There's an editorial on pg 753 of the newest edition of Nature (vol 447, issue 7146). It starts with this claim:
"With all deference to the sensibilities of religious people, the idea that man was created in the image of God can surely be put aside."
Wow! Something near and dear to Christianity — the imago dei — can be safely put aside (not argued down or shown inconsistent, but politely put away). Such truths are hard to take, but the deference the author has shown to my sensibilities helps . . .
Why can it be put aside? Well, the editor tells us:
"But the suggestion that any entity capable of creating the Universe has a mind encumbered with the same emotional structures and perceptual framework as that of an upright ape adapted to living in small, intensely social peer-groups on the African savannah seems a priori unlikely."
That might very well be a priori unlikely, but who said that being made in the image of God meant that God had a mind encumbered with the same emotional structures and perceptual framework as an upright ape?
One last thing the erudite editor says is:
Moral philosophers often put great store by their rejection of the ‘naturalistic fallacy’, the belief that because something is a particular way, it ought to be that way. Now we learn that untutored beliefs about ‘what ought to be’ do, in fact, reflect an ‘is’: the state of the human mind as an evolved entity. Accepting this represents a challenge that few as yet have really grappled with.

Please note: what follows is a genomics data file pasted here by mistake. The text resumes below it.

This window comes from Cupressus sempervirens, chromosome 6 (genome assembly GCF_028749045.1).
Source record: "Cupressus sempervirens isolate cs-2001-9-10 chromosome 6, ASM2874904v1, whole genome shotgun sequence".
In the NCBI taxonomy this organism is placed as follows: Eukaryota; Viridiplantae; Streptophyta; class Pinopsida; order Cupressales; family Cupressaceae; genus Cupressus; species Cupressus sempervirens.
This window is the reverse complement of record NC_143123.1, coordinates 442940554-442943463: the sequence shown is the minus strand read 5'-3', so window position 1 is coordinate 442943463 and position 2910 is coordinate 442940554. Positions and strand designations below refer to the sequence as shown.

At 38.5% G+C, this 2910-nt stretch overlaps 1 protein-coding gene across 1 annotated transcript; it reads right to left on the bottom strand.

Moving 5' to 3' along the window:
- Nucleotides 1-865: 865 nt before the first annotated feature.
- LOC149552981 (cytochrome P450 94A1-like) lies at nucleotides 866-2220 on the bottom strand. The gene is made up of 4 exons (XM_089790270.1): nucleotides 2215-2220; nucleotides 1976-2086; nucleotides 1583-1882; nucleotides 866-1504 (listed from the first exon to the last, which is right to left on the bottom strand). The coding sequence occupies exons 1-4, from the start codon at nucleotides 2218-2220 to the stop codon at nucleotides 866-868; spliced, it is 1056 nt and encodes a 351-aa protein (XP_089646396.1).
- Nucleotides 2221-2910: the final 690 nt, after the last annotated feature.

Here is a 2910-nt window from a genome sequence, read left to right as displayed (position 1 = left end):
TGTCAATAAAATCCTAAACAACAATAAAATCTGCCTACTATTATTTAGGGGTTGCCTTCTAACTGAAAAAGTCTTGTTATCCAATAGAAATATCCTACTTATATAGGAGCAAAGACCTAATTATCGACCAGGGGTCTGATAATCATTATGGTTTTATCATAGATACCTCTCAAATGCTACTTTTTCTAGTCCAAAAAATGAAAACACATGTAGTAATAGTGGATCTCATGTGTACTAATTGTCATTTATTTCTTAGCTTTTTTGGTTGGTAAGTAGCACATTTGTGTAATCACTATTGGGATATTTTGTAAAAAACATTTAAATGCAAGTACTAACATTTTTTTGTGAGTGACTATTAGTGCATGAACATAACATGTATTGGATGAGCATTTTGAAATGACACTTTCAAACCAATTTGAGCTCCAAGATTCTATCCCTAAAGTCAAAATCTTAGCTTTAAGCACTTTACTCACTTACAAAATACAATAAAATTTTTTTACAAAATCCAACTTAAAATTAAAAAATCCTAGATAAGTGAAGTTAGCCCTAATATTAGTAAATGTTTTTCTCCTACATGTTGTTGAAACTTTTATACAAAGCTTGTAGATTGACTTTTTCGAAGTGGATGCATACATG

This is one of those claims I hate to see in my intro papers, because there are so many things wrong with it I don't know where to begin. The presentation of the naturalistic argument is wrong (the naturalistic fallacy goes further than just rejecting the deontic conclusion of p from p). But, even if the portrayal of the naturalist fallacy were spot on, what's with the "reflecting an 'is'" business? Suppose our moral judgments do reflect our evolved state. Then what? So what? Suppose we are superstitious, religious dualists. Wouldn't our moral judgments reflect our immaterial non-evolved state? There's a reason that few moral philosophers have really grappled with this challenge.
How can it be that such things get published?